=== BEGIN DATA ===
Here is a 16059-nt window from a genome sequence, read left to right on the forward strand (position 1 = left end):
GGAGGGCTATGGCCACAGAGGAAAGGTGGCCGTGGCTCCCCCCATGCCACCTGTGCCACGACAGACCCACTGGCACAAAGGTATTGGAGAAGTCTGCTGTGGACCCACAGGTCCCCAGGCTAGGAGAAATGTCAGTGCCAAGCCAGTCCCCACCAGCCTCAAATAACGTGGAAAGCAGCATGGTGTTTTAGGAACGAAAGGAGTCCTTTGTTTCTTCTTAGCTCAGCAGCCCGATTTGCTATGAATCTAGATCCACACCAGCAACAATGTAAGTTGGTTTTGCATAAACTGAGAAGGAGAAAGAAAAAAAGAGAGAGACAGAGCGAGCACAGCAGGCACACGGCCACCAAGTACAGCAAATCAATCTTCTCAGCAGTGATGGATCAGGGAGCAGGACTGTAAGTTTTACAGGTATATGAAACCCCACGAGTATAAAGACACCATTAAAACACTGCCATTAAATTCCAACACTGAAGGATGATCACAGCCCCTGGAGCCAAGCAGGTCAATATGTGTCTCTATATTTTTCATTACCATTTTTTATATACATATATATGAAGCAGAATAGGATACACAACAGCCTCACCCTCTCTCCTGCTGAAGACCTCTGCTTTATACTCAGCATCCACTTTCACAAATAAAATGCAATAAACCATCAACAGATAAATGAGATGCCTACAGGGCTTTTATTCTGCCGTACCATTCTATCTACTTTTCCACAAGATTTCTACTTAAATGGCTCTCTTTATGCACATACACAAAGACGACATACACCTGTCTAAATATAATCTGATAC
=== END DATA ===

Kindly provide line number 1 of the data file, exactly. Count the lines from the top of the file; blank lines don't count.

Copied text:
Here is a 16059-nt window from a genome sequence, read left to right on the forward strand (position 1 = left end):